Of course, TNCS students are not handed honorary steak knives on matriculation. Step by step and through practice with preliminary “works,” they earn the privilege of using knives in the classroom for helping with food preparation in the Practical Life mode of the curriculum. Says TNCS primary teacher Martellies Warren: “I trust students with real tools once they show that they can be responsible individuals in other areas of the curriculum—such as if they have mastered or are working toward mastery in the art of using materials with care, working with materials from start to finish, working independently, caring for the classroom environment, and just overall being gentle and empathetic toward others.”

Catherine Lawson, TNCS’s most senior Montessori teacher, agrees. “Children want to do activities that include using knives; however, they know that they have to show that they are focused and responsible.” Once students have shown this level of consistency, says Mr. Warren, “they are allowed to use such tools as knives, hammers, graters, and peelers to prepare real food as well as serve themselves and each other.”


A TNCS primary student carefully spreads hummus on mini toast.

TNCS primary teacher Maria Mosby describes her process this way: “We use knives for spreading first (hummus, cream cheese, sunflower seed butter). The kids love to practice spreading butter on their bread at lunch time, and it’s a great opportunity to help out and practice at home with toast or sandwiches.”

Once the children demonstrate responsible spreading, they can move on to slicing, starting with softer foods and progressing to firmer fruits and vegetables. “We always stay nearby, but trust that the children are capable,” said Ms. Mosby.

And that, says Mr. Warren, encapsulates the “spirit and uniqueness of the Montessori philosophy!” He says that this type of “honor system” stems from Maria Montessori’s belief that the child should self-direct. “I often tell parents to ‘let go and trust’ their little individuals. In my experience this has been one of the most challenging task for parents to do.”


A TNCS primary student cuts cucumbers, slices bread, and spreads cream cheese to make a cucumber sandwich.

Letting go and trusting might come more easily if parents knew just how successful this model is for cultivating that self-efficacy mentioned above. Ms. Mosby offers this explanation: “I have never been let down. I think it’s the fact that the students know they are using real tools that makes such a difference. They don’t use them as weapons. They are very careful and know that tools used improperly can be harmful.”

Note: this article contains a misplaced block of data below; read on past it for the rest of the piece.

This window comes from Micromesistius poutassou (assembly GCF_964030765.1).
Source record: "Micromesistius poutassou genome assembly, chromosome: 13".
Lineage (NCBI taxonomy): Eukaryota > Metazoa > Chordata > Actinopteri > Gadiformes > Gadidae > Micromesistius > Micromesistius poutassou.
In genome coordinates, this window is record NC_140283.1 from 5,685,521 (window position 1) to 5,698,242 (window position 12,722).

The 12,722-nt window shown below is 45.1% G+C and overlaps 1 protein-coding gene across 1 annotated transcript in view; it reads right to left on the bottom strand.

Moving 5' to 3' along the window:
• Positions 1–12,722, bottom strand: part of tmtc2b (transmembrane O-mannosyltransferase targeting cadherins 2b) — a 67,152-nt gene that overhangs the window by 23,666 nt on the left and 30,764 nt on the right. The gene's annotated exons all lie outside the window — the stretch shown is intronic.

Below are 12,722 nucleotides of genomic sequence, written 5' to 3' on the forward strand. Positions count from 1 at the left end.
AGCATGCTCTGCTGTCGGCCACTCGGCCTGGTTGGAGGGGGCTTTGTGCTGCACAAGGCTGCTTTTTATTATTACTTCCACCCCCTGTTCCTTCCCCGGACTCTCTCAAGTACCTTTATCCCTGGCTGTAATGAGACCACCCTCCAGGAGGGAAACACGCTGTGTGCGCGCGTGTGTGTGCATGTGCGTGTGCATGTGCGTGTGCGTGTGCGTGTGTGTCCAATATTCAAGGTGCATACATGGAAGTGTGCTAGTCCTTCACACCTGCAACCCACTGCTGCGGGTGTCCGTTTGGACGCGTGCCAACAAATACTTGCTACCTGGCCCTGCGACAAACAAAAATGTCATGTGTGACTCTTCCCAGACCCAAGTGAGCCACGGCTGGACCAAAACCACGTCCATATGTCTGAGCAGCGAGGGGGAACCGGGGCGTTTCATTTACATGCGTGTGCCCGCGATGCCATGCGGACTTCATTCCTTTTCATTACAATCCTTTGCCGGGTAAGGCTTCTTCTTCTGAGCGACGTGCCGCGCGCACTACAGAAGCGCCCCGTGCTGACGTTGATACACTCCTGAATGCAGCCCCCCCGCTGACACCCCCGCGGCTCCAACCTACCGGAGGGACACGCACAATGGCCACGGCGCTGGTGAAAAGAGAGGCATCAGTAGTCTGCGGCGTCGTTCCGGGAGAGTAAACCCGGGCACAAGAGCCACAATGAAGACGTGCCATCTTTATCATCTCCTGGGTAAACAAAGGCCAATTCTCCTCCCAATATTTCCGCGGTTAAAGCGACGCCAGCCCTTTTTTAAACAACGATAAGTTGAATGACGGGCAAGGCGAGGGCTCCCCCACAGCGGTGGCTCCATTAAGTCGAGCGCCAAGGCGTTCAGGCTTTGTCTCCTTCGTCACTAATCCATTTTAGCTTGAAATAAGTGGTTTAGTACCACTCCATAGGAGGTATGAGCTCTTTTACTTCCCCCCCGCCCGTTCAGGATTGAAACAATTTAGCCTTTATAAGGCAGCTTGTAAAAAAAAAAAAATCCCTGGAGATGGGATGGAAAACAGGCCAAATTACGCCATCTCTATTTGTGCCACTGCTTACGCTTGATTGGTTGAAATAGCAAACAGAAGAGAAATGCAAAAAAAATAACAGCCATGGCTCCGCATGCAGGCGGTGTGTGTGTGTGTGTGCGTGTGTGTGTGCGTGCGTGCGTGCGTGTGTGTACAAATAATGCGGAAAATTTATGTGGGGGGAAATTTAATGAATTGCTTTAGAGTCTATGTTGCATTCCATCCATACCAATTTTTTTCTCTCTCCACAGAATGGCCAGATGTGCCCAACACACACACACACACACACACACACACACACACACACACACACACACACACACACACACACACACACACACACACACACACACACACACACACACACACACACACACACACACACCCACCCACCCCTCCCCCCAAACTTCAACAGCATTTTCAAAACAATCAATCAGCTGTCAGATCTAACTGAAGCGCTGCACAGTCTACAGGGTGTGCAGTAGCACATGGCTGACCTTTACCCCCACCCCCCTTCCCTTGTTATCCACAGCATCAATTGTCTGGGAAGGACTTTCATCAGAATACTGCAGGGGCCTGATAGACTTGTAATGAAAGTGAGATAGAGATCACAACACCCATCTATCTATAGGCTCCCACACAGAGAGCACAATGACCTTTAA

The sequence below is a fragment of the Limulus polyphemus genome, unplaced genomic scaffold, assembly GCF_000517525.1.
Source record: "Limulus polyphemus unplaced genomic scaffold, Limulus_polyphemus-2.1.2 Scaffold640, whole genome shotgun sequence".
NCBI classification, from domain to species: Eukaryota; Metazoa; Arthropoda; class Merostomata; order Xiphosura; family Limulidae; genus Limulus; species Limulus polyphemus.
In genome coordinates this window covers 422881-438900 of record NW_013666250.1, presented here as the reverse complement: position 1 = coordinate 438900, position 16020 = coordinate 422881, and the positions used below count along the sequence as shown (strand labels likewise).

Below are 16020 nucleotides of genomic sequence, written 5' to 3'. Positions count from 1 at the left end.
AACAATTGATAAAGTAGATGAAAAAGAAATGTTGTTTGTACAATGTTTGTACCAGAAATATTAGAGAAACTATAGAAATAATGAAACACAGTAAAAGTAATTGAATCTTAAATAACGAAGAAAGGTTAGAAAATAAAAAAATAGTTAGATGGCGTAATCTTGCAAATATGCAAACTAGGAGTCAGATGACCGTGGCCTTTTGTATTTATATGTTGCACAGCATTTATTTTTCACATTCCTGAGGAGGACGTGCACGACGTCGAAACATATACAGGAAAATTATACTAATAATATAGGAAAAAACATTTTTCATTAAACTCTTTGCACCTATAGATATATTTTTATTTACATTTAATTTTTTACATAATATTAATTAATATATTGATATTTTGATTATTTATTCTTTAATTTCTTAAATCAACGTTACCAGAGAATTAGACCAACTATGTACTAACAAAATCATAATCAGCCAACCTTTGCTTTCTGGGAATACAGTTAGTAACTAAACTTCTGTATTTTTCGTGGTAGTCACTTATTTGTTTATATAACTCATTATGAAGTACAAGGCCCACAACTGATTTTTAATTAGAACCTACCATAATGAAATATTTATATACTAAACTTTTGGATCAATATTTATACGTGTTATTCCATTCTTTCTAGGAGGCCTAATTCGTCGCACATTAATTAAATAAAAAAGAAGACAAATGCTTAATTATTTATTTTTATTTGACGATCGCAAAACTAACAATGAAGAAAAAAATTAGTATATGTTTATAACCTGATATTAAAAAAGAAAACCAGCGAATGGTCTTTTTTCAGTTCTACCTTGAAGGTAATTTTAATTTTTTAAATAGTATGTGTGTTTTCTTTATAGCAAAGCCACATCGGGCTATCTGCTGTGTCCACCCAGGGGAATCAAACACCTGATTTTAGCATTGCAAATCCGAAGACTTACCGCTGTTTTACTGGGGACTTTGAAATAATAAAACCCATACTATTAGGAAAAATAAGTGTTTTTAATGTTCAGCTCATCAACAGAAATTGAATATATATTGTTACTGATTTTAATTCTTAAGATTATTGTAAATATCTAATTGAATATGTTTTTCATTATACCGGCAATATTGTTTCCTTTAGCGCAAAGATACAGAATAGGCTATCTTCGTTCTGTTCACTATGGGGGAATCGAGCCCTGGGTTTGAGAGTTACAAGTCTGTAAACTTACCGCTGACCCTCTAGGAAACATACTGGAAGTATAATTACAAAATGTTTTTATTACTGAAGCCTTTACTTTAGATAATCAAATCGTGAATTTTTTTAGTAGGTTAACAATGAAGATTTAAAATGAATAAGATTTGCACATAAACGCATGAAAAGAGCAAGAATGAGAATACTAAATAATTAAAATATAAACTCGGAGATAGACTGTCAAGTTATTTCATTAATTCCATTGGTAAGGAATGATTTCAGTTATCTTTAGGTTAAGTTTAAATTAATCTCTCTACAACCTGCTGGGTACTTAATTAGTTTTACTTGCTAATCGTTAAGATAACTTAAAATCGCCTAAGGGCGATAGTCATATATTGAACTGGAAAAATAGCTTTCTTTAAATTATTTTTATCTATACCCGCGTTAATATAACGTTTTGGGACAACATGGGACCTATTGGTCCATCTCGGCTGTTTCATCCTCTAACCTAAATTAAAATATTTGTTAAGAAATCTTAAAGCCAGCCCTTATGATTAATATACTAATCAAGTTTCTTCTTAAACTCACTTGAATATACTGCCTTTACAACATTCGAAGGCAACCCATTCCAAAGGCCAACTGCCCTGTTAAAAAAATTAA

So, as Gupta says, “Go ahead and give your toddler a kitchen knife.” You might just get breakfast in bed from your aspiring cheflets.

The Most Important Partner: You!

by Alicia Danyali, TNCS Head of School

Education reformists are clear that cooperation between school and home is essential to meeting a child’s needs, and parent involvement is where that connection is made.

From volunteering to participating in school events, each TNCS family is a member of our diverse community and a partner and stakeholder in our students’ success.

From Parent Involvement

With the school year back in full swing, transitions and boundaries ensue on everything from bedtime routines to extra-curricular interests, and the involvement in your child’s classroom community. I started to think about how all of these parental responsibilities come down to one word—partnership. We all make partnership choices for ourselves and the ones we love. We partner with our spouse, our children’s teachers, colleagues, coaches, tutors, leaders, camps, friends, family members, caregivers, and the list goes on.

To me, partnership is defined as “I have your back and you have mine.” “We are in this together” with similar understanding that respect and honesty will pursue.

The many synonyms that come up online when I search the word “partnership” also deepen and add nuance to this basic definition: cooperation • association • collaboration • coalition • alliance • union • affiliation • relationship • connection.

You and your family have chosen to partner with The New Century School for the 2015–16 school year, and here is what you can expect from TNCS’s role in this partnership:

  • Learners that are influenced daily through world language and culture.
  • Curricula that are inquiry based, hands-on, and exploratory.
  • A safe, supportive, nurturing community for the entire family.
  • Character development in every aspect of the day that embraces and demonstrates respect and empathy.
  • Individualized instruction based on student need that fosters Independence and self motivation to learn.

I invite you to visit this link to explore additional articles, videos, and other resources to help you participate in and contribute to  your child’s educational milieu and a rich and meaningful partnership with TNCS. Because it’s true—you are the most important partner in your child’s education.

I look forward to engaging with you to fulfill and go beyond your expectations.

TNCS Performs at Continental Bridge Celebration!

In 2015, Baltimore City marks the 30-year anniversary of its sister city relationships with Xiamen in China and Rotterdam in the Netherlands. To celebrate this momentous occasion, the Creative Alliance hosted a Chinese and Dutch art exhibition as well as an event to explore these cultures through various art and movement workshops and performances on September 26th.


Xiamen is home to many U.S. companies and, as a port of call for international merchant ships, is the heart of Chinese trade with Baltimore City.

The New Century School elementary students were there to support the Baltimore–Xiamen Sister City Committee by singing two Chinese songs and performing one dance. BXSCC ” . . . has been and continues to be an active sister city creating opportunities in Baltimore City and Xiamen, China for business, education, and cultural exchanges” for the past 30 years. Xiamen is in China’s Fujian Province, along the southeast coast and is a port city like Baltimore.

Education Chair Vida Willis was on hand to express her appreciation for TNCS’s continued participation in BXSCC initiatives. With her customary warmth and graciousness, Ms. Willis presented TNCS with a series of Mayoral Certificates, including students, teachers, staff, administration, and even parents in her commendations.

And now, what you’ve all been waiting for—the performance!